Cubs

Cubs clinch NL Central, but Wrigley bash will wait another day

Cubs clinch NL Central, but Wrigley bash will wait another day

Miguel Montero stood at his locker late Thursday night with his hands behind back his back, holding designer sunglasses, not high-tech goggles. The Cubs catcher wore a white Miami Beach Golf Club hat and a pinkish-orange Lululemon polo shirt instead of 2016 National League Central Champions gear.

There was no ear-splitting music blasting from the sound system. The reporters surrounding Montero after a 5-4 loss to the Milwaukee Brewers could actually hear what he was saying inside the Wrigley Field clubhouse and not worry about getting drenched in champagne and beer. 

With the magic number still suspended at one, the Cubs didn’t wait around to see if Johnny Cueto and the San Francisco Giants would beat the St. Louis Cardinals at AT&T Park and hand them the division title.

“There’s no reason to be disappointed,” Montero said. “It’s a great feeling, because regardless, we can actually have a chance tomorrow and the next day and the next day. It’s not like we have that much pressure on our back because they’re going to catch us or something like that.”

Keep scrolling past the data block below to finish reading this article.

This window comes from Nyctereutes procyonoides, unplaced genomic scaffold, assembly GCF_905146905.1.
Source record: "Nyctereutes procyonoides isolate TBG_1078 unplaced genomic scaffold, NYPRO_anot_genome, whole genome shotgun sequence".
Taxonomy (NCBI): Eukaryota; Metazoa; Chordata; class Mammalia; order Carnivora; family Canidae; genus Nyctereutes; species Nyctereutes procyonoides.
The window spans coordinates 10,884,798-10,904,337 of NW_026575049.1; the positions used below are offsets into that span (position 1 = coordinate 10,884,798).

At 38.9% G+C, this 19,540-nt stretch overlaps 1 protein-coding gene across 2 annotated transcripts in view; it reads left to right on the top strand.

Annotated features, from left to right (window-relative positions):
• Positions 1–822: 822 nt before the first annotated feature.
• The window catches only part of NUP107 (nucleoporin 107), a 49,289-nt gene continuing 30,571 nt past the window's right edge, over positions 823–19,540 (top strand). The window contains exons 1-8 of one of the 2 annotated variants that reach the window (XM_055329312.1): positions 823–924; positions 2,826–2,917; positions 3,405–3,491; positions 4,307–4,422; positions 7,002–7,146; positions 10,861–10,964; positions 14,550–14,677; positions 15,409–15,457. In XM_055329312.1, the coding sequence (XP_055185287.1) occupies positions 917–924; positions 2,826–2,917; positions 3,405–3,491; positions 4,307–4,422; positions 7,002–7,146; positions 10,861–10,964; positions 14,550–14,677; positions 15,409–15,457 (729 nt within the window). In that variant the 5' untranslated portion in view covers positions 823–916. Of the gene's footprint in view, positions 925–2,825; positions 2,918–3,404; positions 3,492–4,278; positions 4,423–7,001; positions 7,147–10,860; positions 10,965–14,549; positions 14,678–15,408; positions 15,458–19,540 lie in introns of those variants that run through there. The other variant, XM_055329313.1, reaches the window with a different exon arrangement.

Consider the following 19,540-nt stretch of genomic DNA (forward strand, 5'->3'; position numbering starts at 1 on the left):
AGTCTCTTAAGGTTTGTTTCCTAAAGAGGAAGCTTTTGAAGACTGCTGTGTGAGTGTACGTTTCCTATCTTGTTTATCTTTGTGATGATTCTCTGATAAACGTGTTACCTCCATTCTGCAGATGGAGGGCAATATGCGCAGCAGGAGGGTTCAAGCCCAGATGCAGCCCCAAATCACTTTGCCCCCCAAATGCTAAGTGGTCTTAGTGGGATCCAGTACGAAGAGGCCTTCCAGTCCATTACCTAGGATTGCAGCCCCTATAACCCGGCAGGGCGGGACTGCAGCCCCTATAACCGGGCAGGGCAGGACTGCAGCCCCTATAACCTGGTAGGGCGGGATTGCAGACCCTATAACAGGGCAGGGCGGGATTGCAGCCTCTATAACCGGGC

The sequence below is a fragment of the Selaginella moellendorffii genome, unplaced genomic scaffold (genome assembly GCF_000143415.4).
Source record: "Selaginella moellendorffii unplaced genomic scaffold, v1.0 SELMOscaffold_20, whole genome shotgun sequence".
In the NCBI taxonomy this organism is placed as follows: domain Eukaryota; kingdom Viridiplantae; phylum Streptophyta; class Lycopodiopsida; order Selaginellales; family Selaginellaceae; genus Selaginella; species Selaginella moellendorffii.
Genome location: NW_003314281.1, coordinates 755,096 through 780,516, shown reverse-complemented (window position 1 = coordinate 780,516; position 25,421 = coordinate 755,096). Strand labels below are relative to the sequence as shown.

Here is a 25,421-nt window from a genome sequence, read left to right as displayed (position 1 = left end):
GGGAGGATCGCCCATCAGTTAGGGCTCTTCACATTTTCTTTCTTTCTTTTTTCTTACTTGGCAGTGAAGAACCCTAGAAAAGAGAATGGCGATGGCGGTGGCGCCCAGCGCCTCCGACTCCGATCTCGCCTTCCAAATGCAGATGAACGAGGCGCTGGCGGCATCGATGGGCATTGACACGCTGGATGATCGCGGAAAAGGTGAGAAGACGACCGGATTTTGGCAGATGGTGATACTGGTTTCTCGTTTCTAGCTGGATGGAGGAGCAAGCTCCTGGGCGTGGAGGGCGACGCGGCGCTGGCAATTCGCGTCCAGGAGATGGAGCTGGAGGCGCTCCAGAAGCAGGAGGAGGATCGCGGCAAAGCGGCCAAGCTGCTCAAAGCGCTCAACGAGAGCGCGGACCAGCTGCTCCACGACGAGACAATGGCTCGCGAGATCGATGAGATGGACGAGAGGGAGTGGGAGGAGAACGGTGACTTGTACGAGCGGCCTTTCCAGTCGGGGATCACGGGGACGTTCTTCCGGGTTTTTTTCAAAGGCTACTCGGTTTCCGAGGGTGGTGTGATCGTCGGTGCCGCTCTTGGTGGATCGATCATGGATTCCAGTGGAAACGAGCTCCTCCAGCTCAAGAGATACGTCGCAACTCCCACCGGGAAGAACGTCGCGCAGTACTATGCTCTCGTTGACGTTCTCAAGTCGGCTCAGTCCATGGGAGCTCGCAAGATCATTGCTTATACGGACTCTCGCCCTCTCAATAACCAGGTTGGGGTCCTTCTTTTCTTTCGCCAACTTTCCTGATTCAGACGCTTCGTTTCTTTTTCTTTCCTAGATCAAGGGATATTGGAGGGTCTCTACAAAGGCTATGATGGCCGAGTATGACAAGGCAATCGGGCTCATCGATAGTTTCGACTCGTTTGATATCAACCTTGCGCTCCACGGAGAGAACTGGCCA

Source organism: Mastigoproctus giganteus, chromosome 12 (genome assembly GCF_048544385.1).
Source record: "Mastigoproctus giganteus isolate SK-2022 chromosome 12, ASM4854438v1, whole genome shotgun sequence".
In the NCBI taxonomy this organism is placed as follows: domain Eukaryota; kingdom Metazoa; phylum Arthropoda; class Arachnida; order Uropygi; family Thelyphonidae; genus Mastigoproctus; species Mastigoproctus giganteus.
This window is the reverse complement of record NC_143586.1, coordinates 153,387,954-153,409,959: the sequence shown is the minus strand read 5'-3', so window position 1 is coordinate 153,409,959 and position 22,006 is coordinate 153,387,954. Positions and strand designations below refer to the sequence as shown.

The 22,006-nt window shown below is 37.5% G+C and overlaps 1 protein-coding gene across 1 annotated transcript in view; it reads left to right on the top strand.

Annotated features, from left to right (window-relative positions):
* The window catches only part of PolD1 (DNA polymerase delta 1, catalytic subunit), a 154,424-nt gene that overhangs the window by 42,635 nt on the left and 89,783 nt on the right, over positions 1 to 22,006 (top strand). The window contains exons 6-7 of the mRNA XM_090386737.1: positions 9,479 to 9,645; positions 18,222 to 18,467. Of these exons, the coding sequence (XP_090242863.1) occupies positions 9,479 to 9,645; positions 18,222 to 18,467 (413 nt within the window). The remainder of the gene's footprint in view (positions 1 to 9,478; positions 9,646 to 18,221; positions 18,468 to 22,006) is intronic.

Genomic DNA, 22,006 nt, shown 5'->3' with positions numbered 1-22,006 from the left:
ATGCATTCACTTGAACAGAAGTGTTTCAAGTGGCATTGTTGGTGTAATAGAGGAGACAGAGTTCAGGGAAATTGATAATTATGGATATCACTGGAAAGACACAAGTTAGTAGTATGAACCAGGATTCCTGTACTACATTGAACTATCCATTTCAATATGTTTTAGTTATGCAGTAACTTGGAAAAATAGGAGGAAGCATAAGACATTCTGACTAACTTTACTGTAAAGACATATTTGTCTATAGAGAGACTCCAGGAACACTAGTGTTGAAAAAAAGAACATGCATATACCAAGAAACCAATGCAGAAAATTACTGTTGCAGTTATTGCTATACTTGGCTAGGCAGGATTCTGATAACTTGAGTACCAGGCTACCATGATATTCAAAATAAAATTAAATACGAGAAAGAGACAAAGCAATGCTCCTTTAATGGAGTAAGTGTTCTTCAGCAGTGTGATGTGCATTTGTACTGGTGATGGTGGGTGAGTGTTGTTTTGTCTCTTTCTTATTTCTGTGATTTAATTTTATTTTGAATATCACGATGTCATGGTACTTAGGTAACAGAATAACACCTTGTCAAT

Exactly. By the time the Cardinals lost on the West Coast, a few minutes before midnight Chicago time, the Wrigley Field video boards had turned to black and the night crews were cleaning up from a raucous crowd of 41,362 that didn’t get to see the party that will now wait until Friday.

Up in the Wrigley Field press box, you could hear the car horns and cheering throughout the neighborhood once San Francisco’s 6-2 victory over St. Louis went final. Instead of that game, the TV screens inside the Wrigley Field clubhouse had broadcast a message:

Schedule for Friday
DRESS AT 11:30 a.m. 
Game at 1:20 p.m. against Brewers

And if the Giants did win Thursday night…